William (Billy) Orchard, who played VFL for Geelong, suffered a shrapnel wound to the head from an accidental grenade and later a bayonet wound to the leg. He was unable to play post war and became a VFL umpire.

A Rugby world cup of sorts was played in England at the end of World War One, when the Armies of Great Britain, Canada, South Africa, New Zealand, Australia and the Royal Air Force played for The King’s Cup. New Zealand won the tournament, but Australia beat them in a qualifying game.


Weary Dunlop was a fine all-round sportsman and the first Victoria-born Wallaby. He was a Doctor in the Medical Corps in the Middle East, Greece and Crete before he was captured in Java in March 1942.

He commanded a work battalion on the Thai-Burma railway and inspired his men with his medical care under very rudimentary conditions, and as a commander in the face of horrific depravity and frequent brutal treatment.

Contact sports were banned for the POWs after the Thai-Burma railway, because of their frailty and the high risk of injury. Winston (Blow) Ide, a 1939 Wallaby whose Australian father was interned because he was born in Japan, was captured in Singapore in February 1942.

He survived the Thai-Burma railway, but he died at sea in September 1944 when the Japanese transport ship transferring him to work in Japan was sunk by Allied submarine.

Andrew (Nicky) Barr, whose painted portrait is on display at the Australian War Memorial, Canberra was a Victorian schoolboy champion runner and played Australian Rules football until age 20 before he switched to rugby. New Zealand born, he was selected for the 1939 Wallaby tour.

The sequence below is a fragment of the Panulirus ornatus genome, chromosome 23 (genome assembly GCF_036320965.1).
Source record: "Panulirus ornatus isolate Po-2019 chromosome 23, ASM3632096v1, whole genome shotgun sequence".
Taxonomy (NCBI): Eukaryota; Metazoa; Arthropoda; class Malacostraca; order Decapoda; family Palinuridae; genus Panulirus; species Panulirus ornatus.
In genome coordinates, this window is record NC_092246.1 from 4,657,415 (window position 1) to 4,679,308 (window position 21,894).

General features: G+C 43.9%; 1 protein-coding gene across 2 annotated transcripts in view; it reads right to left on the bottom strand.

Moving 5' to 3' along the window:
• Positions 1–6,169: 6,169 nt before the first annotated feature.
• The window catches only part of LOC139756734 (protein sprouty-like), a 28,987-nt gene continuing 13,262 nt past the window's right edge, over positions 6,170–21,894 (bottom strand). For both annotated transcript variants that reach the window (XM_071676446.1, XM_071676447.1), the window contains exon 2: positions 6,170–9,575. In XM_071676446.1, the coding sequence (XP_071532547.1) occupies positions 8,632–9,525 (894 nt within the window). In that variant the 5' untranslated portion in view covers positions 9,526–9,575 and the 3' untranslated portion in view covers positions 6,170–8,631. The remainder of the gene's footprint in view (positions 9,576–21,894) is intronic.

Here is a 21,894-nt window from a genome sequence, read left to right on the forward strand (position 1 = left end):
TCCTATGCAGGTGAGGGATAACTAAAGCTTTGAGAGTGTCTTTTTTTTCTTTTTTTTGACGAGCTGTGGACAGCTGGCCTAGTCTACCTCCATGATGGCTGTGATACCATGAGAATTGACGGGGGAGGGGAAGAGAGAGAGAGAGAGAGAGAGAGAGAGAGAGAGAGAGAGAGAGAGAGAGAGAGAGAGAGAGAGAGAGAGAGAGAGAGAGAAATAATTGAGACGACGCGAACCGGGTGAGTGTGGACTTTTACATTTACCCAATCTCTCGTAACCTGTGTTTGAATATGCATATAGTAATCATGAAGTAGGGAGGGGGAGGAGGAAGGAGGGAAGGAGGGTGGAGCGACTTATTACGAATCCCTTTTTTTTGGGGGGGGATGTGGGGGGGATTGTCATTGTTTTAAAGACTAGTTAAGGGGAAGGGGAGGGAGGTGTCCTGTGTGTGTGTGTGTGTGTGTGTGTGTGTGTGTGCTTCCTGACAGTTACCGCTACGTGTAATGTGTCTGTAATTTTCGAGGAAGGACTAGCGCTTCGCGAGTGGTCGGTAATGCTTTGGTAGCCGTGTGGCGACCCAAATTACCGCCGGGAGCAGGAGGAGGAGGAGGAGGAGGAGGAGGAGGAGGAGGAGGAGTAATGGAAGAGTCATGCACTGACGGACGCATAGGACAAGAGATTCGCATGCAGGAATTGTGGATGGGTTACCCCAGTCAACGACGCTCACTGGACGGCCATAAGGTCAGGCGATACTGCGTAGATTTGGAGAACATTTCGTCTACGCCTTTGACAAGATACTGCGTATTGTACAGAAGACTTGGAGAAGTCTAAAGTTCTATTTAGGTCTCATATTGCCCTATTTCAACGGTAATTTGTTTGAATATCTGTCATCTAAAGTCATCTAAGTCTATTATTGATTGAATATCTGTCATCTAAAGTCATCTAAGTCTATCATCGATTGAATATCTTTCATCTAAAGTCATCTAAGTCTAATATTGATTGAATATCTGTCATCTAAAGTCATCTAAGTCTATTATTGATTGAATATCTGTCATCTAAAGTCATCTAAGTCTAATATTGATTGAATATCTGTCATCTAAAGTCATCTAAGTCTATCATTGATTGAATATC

He shot down 12 enemy aircraft as a fighter pilot in North Africa, and damaged eight more. He was shot down himself three times, evading capture twice but not a third, in June 1942.

Nicky escaped from POW camps four times before he eventually reached safety in March 1944, in time to fly again to support the Normandy landings.


Dan Quinn of Wollongong, a former international football player and long-distance runner was known as the fastest referee in the NSW State League in the 1930s. He served in Malaya and was captured in Singapore. He died of malnutrition and dysentery in Japan in November 1943.

Brothers James, John and Joe Peebles were soccer players who joined the AIF in World War One. John stated his occupation as sStriker’ on his paperwork. He and James, both Brisbane representative players, played for AIF teams in Australia before they moved to France. Joe also served in France and suffered trench fever but survived the war.

James Peebles was killed in action in Belgium in June 1917. John survived and played again in Brisbane in the 1920s, captained Queensland and played for Australia in 1923.

Albert (Tibby) Cotter was a Test cricketer described by some as Australia’s best fast bowler of the early twentieth century. ‘Terror Cotter’ to England fans, he served in the Light Horse Brigade in Palestine and was killed in the charge on Beersheba on 31 October 1917.

Charles Backman of Adelaide is the only known Australian first-class cricketer to have lost his life on the first day of the Gallipoli landing. Bert Oldfield, Australian wicket keeper 1920 to 1937 was wounded in action twice in France and Belgium and toured with the AIF cricket team in 1919.

Alex Barras played cricket for WA in 1938-39. His bomber aircraft crashed over enemy held territory near Tobruk (Libya) in July 1942. He led three of his crew for 22 days across the desert, evading capture, sometimes under fire, and survived on minimal water and food.

Many other sportsmen and women have served their country in war and in peace.


It’s appropriate for sports fans to remember them on Anzac Day and commemorate all of our servicemen and women who have served their country, in war and in peace.
Lest We Forget

Graham O’Brien is a veteran of 35 years permanent service. He comments on The Roar as Lionheart.